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Roads out of poverty? assessing the links between aid, public investment, growth, and poverty reduction

Roads out of poverty? assessing the links between aid, public investment, growth, and poverty reduction

The second part of the paper described the application of the model to Ethiopia— a country where the issue of how best to allocate public investment outlays to foster growth and reduce poverty is at the forefront of the policy agenda. After discussing estimation results and calibration issues, various simulations related to the allocation of aid and public investment were presented. The model was also used in “normative” mode to assess by how much nonfood foreign aid should increase in order to cut poverty in half between 2002 and 2015. The results showed that the required increase in foreign assistance could be sizable if the elasticity of poverty with respect to growth is small, despite the positive externalities generated by aid. Moreover, whether absorption constraints may prevent large increases in aid from being effective is an open question. 18 Thus, one should be cautious in interpreting our results regarding the feasibility of a “big push”, given current institutional constraints in Ethiopia. Nevertheless, our results are consistent with other recent studies (such as Nkusu (2004)), which emphasize the fact that in assessing the scope for Dutch disease effects associated with foreign aid, the possibility of a rapid supply response should not be discarded on a dogmatic basis. In addition, our analysis draws attention to the fact that, under a flexible exchange rate regime, substitution effects between aid and debt-creating capital flows may have a large impact on the behavior of the nominal exchange rate and thus on the magnitude of the real appreciation associated with increases in foreign assistance.
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Poverty traps and growth in a model of endogenous time preference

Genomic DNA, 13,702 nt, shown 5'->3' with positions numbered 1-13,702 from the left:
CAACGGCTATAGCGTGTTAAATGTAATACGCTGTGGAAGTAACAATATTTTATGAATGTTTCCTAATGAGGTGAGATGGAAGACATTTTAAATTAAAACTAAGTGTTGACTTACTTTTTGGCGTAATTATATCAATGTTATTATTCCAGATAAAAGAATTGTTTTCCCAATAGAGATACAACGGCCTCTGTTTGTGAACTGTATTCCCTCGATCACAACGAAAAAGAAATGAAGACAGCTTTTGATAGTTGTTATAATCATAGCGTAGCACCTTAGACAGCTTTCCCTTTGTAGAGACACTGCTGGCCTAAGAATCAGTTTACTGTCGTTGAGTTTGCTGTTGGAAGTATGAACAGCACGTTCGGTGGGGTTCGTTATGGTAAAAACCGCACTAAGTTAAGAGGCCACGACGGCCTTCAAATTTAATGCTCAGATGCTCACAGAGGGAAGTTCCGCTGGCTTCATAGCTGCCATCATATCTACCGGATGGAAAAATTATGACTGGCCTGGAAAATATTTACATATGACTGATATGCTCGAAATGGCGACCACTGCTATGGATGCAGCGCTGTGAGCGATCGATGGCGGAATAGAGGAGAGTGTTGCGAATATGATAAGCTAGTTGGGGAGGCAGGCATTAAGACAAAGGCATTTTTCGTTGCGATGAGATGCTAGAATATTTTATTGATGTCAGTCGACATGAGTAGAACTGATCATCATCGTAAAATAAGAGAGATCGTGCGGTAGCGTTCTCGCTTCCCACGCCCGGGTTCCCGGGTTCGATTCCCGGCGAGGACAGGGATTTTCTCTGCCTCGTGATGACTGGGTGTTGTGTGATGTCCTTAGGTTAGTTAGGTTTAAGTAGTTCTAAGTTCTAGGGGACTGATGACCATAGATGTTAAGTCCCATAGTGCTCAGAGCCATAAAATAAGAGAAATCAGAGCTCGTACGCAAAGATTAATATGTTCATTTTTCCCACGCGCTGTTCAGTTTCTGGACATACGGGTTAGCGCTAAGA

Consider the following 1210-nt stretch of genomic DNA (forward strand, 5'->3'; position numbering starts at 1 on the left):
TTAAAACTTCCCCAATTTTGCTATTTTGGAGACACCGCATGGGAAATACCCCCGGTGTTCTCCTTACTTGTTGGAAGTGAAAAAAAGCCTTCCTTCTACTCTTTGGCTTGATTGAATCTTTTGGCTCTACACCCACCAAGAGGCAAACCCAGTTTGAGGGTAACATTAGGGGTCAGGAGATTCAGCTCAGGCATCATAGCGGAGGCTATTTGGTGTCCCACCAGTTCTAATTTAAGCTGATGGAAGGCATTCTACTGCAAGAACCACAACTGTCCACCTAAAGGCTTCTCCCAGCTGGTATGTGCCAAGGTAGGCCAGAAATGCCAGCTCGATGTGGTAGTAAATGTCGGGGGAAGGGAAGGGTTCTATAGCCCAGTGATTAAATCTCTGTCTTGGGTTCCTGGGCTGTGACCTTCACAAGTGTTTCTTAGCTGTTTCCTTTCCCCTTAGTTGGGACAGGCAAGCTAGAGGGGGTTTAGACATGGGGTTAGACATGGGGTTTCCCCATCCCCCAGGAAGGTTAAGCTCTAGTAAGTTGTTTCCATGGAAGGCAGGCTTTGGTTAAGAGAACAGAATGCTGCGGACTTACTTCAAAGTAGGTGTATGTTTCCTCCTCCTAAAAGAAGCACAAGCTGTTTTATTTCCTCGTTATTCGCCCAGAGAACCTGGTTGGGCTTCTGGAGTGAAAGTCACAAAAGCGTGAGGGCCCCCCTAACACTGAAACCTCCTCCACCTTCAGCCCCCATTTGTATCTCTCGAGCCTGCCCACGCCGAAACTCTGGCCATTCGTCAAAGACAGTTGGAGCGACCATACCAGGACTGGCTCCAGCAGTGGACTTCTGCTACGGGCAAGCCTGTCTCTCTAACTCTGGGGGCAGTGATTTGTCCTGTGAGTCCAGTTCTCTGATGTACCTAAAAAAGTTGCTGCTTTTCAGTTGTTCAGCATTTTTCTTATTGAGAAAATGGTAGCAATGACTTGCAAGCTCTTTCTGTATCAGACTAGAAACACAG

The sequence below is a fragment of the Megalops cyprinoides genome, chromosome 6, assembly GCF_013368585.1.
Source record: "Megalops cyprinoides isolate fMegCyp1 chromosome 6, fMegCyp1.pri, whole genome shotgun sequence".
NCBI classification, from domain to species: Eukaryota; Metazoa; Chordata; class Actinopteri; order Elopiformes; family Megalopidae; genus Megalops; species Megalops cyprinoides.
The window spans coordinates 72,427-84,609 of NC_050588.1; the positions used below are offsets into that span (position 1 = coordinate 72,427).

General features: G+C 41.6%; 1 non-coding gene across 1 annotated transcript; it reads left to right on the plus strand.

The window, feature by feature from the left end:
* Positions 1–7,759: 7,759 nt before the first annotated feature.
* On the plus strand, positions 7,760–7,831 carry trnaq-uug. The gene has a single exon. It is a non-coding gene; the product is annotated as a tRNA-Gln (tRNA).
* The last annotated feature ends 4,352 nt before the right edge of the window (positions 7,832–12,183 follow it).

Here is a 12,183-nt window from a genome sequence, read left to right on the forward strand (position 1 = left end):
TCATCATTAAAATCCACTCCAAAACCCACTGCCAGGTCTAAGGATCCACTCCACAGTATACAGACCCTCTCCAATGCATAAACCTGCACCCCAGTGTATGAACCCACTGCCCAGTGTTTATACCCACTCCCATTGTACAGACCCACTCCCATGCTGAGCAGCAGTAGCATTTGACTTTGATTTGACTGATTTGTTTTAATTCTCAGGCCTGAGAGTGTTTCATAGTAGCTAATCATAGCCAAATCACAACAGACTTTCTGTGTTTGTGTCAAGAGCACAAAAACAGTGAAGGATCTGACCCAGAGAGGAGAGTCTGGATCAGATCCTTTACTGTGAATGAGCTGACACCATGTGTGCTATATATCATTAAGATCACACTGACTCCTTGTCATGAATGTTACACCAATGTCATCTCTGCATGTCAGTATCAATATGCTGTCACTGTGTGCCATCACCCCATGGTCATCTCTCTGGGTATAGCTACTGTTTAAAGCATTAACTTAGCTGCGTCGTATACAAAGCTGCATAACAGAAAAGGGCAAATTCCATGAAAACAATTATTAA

Poverty traps and growth in a model of endogenous time preference

The traditional theories of development predict that as an economy embarks on growth path the size of its backward sector is going to decline. However experiences in Latin American, African and some Asian countries have shown that the presence of the backward sector has been very persistent. The neo-classical growth model predicts improvement in welfare as the economy accumulates more capital. Those models assume exogenous time preference and hence the possibility of poverty traps completely escape their purview. We have provided an alternative motivation behind an economy getting trapped at a low-level equilibrium.
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Aid, policies, and growth

Aid, policies, and growth

We draw on the recent empirical growth literature to develop a model with a range of institutional and policy distortions, and we estimate this equation in a panel with 56 countries and [r]

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Aid Allocation and Fragile States

Aid Allocation and Fragile States

of aid via non-government channels, such as NGOs, the private sector or independent service authorities. The levels at which aid becomes counterproductive in fragile states also needs to be clarified. Third, we need to learn much more about which aid modalities work well in fragile states and about the optimal sequencing of interventions. There is some evidence that ring-fenced, long-term investments in human capital and working with civil society and the private sector has potential to increasing absorptive capacity even prior to government-wide reform. After reform efforts take off, fast and flexible technical assistance might be key, laying the basis for more substantial funds for capital investment and service delivery once institutions have been strengthened and governance improved. This has in part been the experience aid to post-conflict countries, which has been shown to work particularly well if appropriate governance and institutional settings are in place. Fourth, further consideration of the different variables that can make aid more or less effective in generating growth and poverty reduction is warranted. The current dominant paradigm does not sufficiently take factors other than policy and institutional quality into account. Yet research suggests that a number of additional variables, such as structural vulnerability and political stability, are important in converting aid into growth and poverty reduction. Taking into account these other factors might ensure that more aid is allocated to poorer countries, without compromising the poverty-reducing efficiency of these flows. It should also be recognised that growth is not the only benefit of aid. Prevention of instability and conflict, improvements in human rights, avoiding deterioration of human development indicators and preventing spillovers on neighbouring countries are other benefits. We need to learn more about the impact of aid on these factors. If we accept them as legitimate objectives of development aid, we need to make further adjustments to the paradigm.